Analysts from two academic news forums, IFPRI and ICTSD, argue that it is now time to end the long-standing cotton dispute, involving the C4 group of West African countries (Benin, Burkina Faso, Chad and Mali). Traditionally, US cotton farmers have received “twice as much crop insurance subsidy… three times as much direct aid payments, five times as much marketing loan deficiency subsidies and twelve times as much countercyclical subsidies” as US producers of other crops.
However, as a result of the provisions of the new US Farm Bill, subsidy rates for cotton will be brought into line with rates for other crops. The new Farm Bill eliminates two subsidy programmes for cotton and introduces a new revenue insurance programme and additional complementary insurance programmes, which allow the purchase of “additional crop insurance at highly subsidized rates”. ICTSD’s analysis notes that the “six principal subsidy programs for cotton that Brazil claimed were in violation of US domestic subsidy commitments in the WTO did not include crop insurance subsidies.”
The analysis maintains that through the new Farm Bill, the US has “made good its promise to reform cotton policies”. In addition the analysis highlights how the US share of world cotton markets has fallen, with current cotton sector policies in China having a greater impact on world cotton market prices than US cotton sector policies.
The ICTSD report argues that the challenge now is for the C4 and Brazil to get the US to lock in these changes, by offering to drop their respective cotton disputes. This would therefore require a US commitment to limiting cotton payments to “what they were in 2010 or 2008”, a move consistent with C4 group demands dating back to the 2011 WTO Ministerial Meeting (see Agritrade article ‘ C4 countries table “standstill principle” proposal in WTO’, 7 January 2012).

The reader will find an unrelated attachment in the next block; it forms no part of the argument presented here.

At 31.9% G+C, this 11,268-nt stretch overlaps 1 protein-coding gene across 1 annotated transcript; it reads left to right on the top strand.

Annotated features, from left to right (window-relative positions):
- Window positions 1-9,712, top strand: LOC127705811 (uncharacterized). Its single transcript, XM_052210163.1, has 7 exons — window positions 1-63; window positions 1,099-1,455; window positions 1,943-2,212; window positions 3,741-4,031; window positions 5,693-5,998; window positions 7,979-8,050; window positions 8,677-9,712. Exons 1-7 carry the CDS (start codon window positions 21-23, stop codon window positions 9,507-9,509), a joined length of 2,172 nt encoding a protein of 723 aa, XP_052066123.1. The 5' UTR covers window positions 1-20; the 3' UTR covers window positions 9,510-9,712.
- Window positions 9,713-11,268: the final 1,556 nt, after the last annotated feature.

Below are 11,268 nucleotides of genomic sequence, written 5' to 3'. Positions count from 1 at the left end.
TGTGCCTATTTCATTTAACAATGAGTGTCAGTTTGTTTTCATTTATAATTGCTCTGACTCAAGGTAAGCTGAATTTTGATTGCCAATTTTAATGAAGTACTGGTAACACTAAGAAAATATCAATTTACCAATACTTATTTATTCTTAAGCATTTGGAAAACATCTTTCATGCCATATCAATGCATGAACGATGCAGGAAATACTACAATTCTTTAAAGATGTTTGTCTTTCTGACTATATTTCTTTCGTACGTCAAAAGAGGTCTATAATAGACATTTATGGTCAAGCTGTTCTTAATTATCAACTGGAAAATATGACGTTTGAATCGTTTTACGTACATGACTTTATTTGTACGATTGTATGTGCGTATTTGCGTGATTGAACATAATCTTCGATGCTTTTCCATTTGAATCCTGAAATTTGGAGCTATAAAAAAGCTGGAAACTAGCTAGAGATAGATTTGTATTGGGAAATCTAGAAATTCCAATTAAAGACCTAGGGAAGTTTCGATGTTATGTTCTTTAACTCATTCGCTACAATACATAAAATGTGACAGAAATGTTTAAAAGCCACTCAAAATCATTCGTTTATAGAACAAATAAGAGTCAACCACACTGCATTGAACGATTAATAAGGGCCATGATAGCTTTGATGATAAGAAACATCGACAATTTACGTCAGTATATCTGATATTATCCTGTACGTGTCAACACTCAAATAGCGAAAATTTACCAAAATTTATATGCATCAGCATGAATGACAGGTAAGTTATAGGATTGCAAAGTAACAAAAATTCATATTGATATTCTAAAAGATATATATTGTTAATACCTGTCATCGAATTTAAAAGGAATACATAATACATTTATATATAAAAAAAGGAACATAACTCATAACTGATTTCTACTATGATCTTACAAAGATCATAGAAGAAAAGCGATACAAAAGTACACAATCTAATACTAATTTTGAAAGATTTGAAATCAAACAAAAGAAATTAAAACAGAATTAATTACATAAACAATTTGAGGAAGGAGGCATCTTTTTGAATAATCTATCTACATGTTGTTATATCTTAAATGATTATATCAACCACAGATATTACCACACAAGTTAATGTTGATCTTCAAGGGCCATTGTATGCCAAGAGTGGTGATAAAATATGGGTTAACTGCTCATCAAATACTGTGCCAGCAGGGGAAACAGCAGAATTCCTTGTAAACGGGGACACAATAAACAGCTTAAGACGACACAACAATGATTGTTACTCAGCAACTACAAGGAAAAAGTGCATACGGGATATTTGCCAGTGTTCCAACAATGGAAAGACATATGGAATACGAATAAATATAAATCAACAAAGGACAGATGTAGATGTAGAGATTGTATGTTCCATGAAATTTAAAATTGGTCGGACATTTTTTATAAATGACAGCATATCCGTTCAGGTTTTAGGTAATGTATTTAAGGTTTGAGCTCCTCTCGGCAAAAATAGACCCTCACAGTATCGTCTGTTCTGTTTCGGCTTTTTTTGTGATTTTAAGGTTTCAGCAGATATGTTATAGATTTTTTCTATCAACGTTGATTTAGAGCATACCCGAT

The IFPRI analysis, while acknowledging the reductions in US farm support and the importance of WTO dispute processes in bringing about the substantive changes to US cotton support programmes, highlights the essential safety net function of new support measures, designed to ensure that declining prices do not undermine domestic production. It argues that “the shift to insurance for cotton… is intended to circumvent the WTO dispute settlement ruling against previous cotton support programs and bring the US into compliance with WTO requirements under that case.”
IFPRI maintains that, from an international perspective beyond these substantive changes in the cotton sector, “there is little else to point to in the new law that moves in the policy direction implied by the idea of WTO disciplines on trade or production distorting support”. It continues, “the structure of the new support programs regresses sharply toward those distortions.”
The fact that the US has “made good on its promise to reform cotton policies”, and that in future subsidy rates for cotton will be brought into line with subsidy rates for other crops, can be seen as a welcomed development.
However, from the perspective of ACP cotton producers, the key concern remains the impact of ongoing US support programmes on US cotton production, trade and global cotton prices. The subsidy reforms pushed for by the C4 were intended to ease downward price pressures on global cotton markets (see Agritrade article ‘ Potential impact of WTO agreement on cotton’, 5 May 2010). Given the safety net policies being put into place for US producers (in line with similar policy moves in the EU), situations may continue to occur where the production changes required to adjust to declining prices largely take place in non-OECD countries.
The fact that Chinese cotton sector policies now also have a major bearing on price developments in global cotton markets highlights the importance of broadening out the C4’s cotton campaign to include dialogue with China on what can be done to reduce the adverse effects of Chinese cotton sector policy reforms on ACP cotton producers.
ACP cotton producers may wish to focus on securing duty-free, quota-free access to the Chinese market, through quota expansion, reduction of out-of-quota tariffs, or the inclusion of cotton in China’s duty-free, quota-free programme (see Agritrade article ‘ Priority areas for cotton lobbying identified’, 29 July 2013) – particularly given the projections of declining overall levels of Chinese cotton imports (see Agritrade article ‘ Chinese subsidy reform begins to take effect while Tanzania sets up a cr...’, 14 July 2014).